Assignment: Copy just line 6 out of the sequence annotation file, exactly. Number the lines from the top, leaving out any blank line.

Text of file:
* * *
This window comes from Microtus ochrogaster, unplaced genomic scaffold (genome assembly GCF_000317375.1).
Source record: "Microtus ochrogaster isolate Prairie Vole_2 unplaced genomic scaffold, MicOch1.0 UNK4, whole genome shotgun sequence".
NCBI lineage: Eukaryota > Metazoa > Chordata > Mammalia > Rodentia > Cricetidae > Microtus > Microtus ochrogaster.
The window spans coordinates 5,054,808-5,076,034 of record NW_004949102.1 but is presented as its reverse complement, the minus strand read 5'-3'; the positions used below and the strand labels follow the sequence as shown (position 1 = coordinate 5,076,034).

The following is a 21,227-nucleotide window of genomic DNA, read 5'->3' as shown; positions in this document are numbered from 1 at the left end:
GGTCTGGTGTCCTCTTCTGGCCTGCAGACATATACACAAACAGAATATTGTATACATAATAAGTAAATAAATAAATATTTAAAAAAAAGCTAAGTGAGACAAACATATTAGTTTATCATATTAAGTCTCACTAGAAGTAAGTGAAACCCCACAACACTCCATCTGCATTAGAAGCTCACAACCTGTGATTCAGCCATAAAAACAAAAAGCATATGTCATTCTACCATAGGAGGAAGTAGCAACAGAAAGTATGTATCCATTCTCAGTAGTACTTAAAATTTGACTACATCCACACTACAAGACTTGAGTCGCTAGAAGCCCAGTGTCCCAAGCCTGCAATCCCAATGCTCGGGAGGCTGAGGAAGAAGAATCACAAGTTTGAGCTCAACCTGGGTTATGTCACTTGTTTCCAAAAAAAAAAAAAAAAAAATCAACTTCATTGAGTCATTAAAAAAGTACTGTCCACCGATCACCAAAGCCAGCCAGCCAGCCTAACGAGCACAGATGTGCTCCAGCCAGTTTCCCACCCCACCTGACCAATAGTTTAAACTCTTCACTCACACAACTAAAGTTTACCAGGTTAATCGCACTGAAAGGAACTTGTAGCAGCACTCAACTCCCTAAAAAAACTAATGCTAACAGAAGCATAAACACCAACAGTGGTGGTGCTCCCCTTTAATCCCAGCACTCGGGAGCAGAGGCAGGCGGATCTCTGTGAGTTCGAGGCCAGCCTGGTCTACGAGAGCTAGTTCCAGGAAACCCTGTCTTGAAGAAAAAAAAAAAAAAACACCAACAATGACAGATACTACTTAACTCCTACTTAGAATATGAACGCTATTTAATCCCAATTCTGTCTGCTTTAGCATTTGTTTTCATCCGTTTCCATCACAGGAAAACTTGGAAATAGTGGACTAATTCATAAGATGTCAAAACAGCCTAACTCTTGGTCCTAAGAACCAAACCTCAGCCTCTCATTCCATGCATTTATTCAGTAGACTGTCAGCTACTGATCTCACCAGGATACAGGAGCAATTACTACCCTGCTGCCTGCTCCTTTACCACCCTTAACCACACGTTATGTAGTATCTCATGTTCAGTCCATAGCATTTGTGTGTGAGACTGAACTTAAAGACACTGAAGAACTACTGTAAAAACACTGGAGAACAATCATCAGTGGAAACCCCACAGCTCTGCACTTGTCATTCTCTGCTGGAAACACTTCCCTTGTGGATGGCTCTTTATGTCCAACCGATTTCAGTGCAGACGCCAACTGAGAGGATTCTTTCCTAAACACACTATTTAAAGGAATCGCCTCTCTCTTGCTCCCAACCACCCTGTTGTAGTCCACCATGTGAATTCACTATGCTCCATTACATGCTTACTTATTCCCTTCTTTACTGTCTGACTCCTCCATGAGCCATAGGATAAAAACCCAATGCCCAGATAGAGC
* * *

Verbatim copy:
GGTCTGGTGTCCTCTTCTGGCCTGCAGACATATACACAAACAGAATATTGTATACATAATAAGTAAATAAATAAATATTTAAAAAAAAGCTAAGTGAGACAAACATATTAGTTTATCATATTAAGTCTCACTAGAAGTAAGTGAAACCCCACAACACTCCATCTGCATTAGAAGCTCACAACCTGTGATTCAGCCATAAAAACAAAAAGCATATGTCATTCTACCATAGGAGGAAGTAGCAACAGAAAGTATGTATCCATTCTCAGTAGTACTTAAAATTTGACTACATCCACACTACAAGACTTGAGTCGCTAGAAGCCCAGTGTCCCAAGCCTGCAATCCCAATGCTCGGGAGGCTGAGGAAGAAGAATCACAAGTTTGAGCTCAACCTGGGTTATGTCACTTGTTTCCAAAAAAAAAAAAAAAAAAATCAACTTCATTGAGTCATTAAAAAAGTACTGTCCACCGATCACCAAAGCCAGCCAGCCAGCCTAACGAGCACAGATGTGCTCCAGCCAGTTTCCCACCCCACCTGACCAATAGTTTAAACTCTTCACTCACACAACTAAAGTTTACCAGGTTAATCGCACTGAAAGGAACTTGTAGCAGCACTCAACTCCCTAAAAAAACTAATGCTAACAGAAGCATAAACACCAACAGTGGTGGTGCTCCCCTTTAATCCCAGCACTCGGGAGCAGAGGCAGGCGGATCTCTGTGAGTTCGAGGCCAGCCTGGTCTACGAGAGCTAGTTCCAGGAAACCCTGTCTTGAAGAAAAAAAAAAAAAAACACCAACAATGACAGATACTACTTAACTCCTACTTAGAATATGAACGCTATTTAATCCCAATTCTGTCTGCTTTAGCATTTGTTTTCATCCGTTTCCATCACAGGAAAACTTGGAAATAGTGGACTAATTCATAAGATGTCAAAACAGCCTAACTCTTGGTCCTAAGAACCAAACCTCAGCCTCTCATTCCATGCATTTATTCAGTAGACTGTCAGCTACTGATCTCACCAGGATACAGGAGCAATTACTACCCTGCTGCCTGCTCCTTTACCACCCTTAACCACACGTTATGTAGTATCTCATGTTCAGTCCATAGCATTTGTGTGTGAGACTGAACTTAAAGACACTGAAGAACTACTGTAAAAACACTGGAGAACAATCATCAGTGGAAACCCCACAGCTCTGCACTTGTCATTCTCTGCTGGAAACACTTCCCTTGTGGATGGCTCTTTATGTCCAACCGATTTCAGTGCAGACGCCAACTGAGAGGATTCTTTCCTAAACACACTATTTAAAGGAATCGCCTCTCTCTTGCTCCCAACCACCCTGTTGTAGTCCACCATGTGAATTCACTATGCTCCATTACATGCTTACTTATTCCCTTCTTTACTGTCTGACTCCTCCATGAGCCATAGGATAAAAACCCAATGCCCAGATAGAGC